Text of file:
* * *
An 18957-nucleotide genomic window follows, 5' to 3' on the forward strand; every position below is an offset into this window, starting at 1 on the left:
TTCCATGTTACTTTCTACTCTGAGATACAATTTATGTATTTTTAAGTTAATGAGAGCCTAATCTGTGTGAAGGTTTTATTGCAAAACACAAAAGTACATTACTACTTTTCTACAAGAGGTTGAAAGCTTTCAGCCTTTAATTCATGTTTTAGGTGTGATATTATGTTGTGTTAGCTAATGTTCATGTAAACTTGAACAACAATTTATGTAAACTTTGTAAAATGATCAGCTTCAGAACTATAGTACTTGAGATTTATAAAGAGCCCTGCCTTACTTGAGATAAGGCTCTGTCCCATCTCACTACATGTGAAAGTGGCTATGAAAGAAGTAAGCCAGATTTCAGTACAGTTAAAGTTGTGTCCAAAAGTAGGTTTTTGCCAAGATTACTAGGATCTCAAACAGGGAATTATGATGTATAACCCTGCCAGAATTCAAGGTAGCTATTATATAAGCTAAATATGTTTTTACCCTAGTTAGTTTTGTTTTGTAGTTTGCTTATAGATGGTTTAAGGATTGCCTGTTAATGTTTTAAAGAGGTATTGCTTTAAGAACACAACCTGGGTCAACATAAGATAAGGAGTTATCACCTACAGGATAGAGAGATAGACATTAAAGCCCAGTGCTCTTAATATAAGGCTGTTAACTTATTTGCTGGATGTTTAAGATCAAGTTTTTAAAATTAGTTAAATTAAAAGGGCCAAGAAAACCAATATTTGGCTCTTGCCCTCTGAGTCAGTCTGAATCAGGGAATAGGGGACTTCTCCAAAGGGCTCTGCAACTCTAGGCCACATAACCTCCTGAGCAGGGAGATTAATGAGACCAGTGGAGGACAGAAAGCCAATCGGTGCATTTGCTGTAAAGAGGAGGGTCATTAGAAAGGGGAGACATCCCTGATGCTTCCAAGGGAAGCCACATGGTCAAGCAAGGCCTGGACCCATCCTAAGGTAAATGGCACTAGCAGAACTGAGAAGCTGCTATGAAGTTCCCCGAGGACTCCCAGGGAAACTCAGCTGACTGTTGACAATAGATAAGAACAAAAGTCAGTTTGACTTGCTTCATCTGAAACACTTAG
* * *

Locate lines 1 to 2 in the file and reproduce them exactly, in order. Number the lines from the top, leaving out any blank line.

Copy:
An 18957-nucleotide genomic window follows, 5' to 3' on the forward strand; every position below is an offset into this window, starting at 1 on the left:
TTCCATGTTACTTTCTACTCTGAGATACAATTTATGTATTTTTAAGTTAATGAGAGCCTAATCTGTGTGAAGGTTTTATTGCAAAACACAAAAGTACATTACTACTTTTCTACAAGAGGTTGAAAGCTTTCAGCCTTTAATTCATGTTTTAGGTGTGATATTATGTTGTGTTAGCTAATGTTCATGTAAACTTGAACAACAATTTATGTAAACTTTGTAAAATGATCAGCTTCAGAACTATAGTACTTGAGATTTATAAAGAGCCCTGCCTTACTTGAGATAAGGCTCTGTCCCATCTCACTACATGTGAAAGTGGCTATGAAAGAAGTAAGCCAGATTTCAGTACAGTTAAAGTTGTGTCCAAAAGTAGGTTTTTGCCAAGATTACTAGGATCTCAAACAGGGAATTATGATGTATAACCCTGCCAGAATTCAAGGTAGCTATTATATAAGCTAAATATGTTTTTACCCTAGTTAGTTTTGTTTTGTAGTTTGCTTATAGATGGTTTAAGGATTGCCTGTTAATGTTTTAAAGAGGTATTGCTTTAAGAACACAACCTGGGTCAACATAAGATAAGGAGTTATCACCTACAGGATAGAGAGATAGACATTAAAGCCCAGTGCTCTTAATATAAGGCTGTTAACTTATTTGCTGGATGTTTAAGATCAAGTTTTTAAAATTAGTTAAATTAAAAGGGCCAAGAAAACCAATATTTGGCTCTTGCCCTCTGAGTCAGTCTGAATCAGGGAATAGGGGACTTCTCCAAAGGGCTCTGCAACTCTAGGCCACATAACCTCCTGAGCAGGGAGATTAATGAGACCAGTGGAGGACAGAAAGCCAATCGGTGCATTTGCTGTAAAGAGGAGGGTCATTAGAAAGGGGAGACATCCCTGATGCTTCCAAGGGAAGCCACATGGTCAAGCAAGGCCTGGACCCATCCTAAGGTAAATGGCACTAGCAGAACTGAGAAGCTGCTATGAAGTTCCCCGAGGACTCCCAGGGAAACTCAGCTGACTGTTGACAATAGATAAGAACAAAAGTCAGTTTGACTTGCTTCATCTGAAACACTTAG